The Biblical Necessity of Free Speech

Sharing Options
Show Outline with Links


So I want to ask you to work with me here on a thorny theological problem, a problem caused by a number of factors—those factors including the continuing validity of God’s holy law, the totalitarian impulses of our current rulers, the nature of the difference between the old and new covenants, the inescapable nature of theocracy, and the fact that there is no absolute right to free speech in any society. And the problem is this. Within the framework and limits I just described, I want to argue for the biblical necessity of a genuine right to free speech. For more on this, please see below.

But note at the beginning that I do not believe that an abstract principle called “free speech” is in any way our savior. We have no Savior but Jesus. But when Jesus saves us, one of the things He saves us from is our own misguided efforts to stifle the free expressions of others. We do not hang on to free speech so that we might talk about Jesus. We hang on to Jesus so that we might talk with each other.

We do not adopt freedom of speech so that we might fumble our way into the truth. No. We are given the truth by the grace of God, and part of that truth includes how we are to treat those who have not embraced it yet.

A Cabal of Snollygosters

Before we come to address the theological problem, we have to recognize that our task is the more difficult because we are currently being abused and manipulated by corrupt politicians and the titans of tech, all of whom despise any kind of speech that might contradict them, or interfere in any way with their designs. They aren’t even pretending anymore, and are quite brazen.

If you think that their ability to whip themselves up into a meringue will be exhausted once they are done with Dr. Seuss and his sneetches, or with statues of Confederate generals—not to mention Union generals that look to their uneducated eye like they might have been Confederate generals—you are quite mistaken. They are coming after the Bible, and after any kind of speech that depends on the Bible.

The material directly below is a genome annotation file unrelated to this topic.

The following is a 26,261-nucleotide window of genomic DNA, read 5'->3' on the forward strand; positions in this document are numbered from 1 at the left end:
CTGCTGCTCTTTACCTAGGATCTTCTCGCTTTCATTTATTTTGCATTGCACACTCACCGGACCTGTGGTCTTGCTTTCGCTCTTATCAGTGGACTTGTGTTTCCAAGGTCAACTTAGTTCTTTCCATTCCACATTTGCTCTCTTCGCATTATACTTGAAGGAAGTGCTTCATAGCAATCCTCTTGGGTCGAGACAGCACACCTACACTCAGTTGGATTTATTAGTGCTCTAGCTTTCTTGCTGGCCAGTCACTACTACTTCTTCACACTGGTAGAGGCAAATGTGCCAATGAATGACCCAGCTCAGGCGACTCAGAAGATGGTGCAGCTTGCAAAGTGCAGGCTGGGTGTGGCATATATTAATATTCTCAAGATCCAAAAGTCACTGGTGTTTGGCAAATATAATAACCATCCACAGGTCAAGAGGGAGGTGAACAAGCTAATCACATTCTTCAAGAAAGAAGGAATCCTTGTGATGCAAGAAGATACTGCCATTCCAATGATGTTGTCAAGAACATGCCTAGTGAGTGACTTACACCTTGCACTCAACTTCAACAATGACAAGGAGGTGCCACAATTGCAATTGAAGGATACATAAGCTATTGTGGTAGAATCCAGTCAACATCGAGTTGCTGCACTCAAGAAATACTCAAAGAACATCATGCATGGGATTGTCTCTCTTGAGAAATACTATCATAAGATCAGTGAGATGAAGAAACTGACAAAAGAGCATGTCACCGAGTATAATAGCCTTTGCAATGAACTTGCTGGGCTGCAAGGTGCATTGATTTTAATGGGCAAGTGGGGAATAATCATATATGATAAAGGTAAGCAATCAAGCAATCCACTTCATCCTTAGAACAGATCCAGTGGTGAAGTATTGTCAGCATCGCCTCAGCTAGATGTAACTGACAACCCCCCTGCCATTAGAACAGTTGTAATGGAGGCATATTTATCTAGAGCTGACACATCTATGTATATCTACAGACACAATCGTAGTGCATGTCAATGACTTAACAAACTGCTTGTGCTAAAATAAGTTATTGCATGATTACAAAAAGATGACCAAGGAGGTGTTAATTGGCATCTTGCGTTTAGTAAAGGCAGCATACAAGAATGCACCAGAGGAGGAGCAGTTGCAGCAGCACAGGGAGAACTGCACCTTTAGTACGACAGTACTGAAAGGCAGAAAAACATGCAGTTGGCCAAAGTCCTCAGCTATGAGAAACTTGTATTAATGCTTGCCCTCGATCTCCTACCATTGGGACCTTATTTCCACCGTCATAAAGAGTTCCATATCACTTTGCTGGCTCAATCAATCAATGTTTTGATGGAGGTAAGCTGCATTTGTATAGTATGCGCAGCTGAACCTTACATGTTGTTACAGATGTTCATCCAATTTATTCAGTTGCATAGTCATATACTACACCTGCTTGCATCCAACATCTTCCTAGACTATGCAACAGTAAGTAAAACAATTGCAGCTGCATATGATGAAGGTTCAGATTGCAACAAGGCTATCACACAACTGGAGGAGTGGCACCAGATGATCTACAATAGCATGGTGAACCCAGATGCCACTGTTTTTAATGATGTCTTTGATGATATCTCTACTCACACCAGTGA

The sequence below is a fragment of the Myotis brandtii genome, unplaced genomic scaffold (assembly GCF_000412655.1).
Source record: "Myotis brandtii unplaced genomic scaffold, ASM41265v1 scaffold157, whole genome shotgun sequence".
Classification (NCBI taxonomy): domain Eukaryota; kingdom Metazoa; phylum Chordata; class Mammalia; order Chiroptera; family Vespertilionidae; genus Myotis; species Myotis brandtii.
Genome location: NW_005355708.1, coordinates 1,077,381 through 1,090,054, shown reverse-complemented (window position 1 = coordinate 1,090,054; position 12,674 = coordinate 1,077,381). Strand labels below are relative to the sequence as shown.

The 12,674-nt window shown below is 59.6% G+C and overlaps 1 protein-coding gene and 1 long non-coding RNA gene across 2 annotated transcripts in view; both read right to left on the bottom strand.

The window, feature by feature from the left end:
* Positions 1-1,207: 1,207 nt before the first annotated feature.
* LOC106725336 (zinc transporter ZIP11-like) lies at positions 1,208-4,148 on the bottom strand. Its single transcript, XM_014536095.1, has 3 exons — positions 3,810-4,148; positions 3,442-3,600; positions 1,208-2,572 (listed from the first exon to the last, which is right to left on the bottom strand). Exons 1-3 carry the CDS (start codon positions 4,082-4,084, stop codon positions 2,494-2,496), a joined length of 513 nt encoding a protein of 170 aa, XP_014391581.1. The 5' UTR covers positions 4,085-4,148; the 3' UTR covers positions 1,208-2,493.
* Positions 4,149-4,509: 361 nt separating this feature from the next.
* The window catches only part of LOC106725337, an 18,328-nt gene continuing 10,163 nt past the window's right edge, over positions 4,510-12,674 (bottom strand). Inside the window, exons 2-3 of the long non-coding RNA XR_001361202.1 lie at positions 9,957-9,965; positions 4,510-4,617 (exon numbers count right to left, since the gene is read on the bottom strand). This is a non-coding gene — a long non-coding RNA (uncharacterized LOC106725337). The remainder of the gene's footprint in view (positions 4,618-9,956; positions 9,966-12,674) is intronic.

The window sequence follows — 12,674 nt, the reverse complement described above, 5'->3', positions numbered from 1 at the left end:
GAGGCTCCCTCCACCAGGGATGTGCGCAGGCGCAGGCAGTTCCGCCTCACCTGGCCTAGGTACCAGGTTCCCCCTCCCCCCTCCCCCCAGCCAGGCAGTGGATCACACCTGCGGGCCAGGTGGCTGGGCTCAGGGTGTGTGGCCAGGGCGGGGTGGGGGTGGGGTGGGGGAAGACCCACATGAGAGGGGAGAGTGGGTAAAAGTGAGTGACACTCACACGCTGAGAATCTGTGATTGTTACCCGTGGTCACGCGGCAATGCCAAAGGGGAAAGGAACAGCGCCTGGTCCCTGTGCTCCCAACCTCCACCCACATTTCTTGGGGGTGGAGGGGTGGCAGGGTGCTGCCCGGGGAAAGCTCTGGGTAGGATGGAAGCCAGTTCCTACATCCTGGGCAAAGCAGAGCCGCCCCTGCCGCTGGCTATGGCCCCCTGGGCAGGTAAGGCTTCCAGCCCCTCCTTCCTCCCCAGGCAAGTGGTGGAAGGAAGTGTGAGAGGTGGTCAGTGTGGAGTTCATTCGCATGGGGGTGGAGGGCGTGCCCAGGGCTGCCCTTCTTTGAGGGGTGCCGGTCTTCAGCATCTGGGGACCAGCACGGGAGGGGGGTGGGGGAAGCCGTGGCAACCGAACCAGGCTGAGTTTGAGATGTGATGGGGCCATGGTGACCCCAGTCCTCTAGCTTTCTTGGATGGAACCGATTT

You ought to be able to see that red laser dot quivering on the cover of your Bible. After all, your Bible is black, and the red dot should be quite visible by this point.

In this midst of this, there will be a temptation that therefore presents itself to Christians, which will be the temptation to become reactionary instead of remaining reformational. A reactionary response would shut down their ability to speak their piece because turn about is fair play, right? Sauce for the goose, right?

Wrong. A Christian civil order will grant them liberties that they have no intention of granting to us.

The Basic Problem

But what I just claimed is not immediately apparent when someone starts reading their Bible seriously. The problem arises when someone reads through the Old Testament, and concludes that a commitment to biblical law means we are to bring all the requirements of the old order straight across.

“And thou shalt speak unto the children of Israel, saying, Whosoever curseth his God shall bear his sin. And he that blasphemeth the name of the LORD, he shall surely be put to death, and all the congregation shall certainly stone him: as well the stranger, as he that is born in the land, when he blasphemeth the name of the LORD, shall be put to death.”

Lev. 24:15-16 (KJV)

It should be obvious that in the time of Moses, that particular blasphemer could not appeal to his Jeffersonian right to free expression. And when David slaughtered two-thirds of his Moabite prisoners (2 Sam. 8:1-2), they did not have the recourse of appealing to the Geneva Convention. But what do these righteous laws and such admirable examples mean for us today?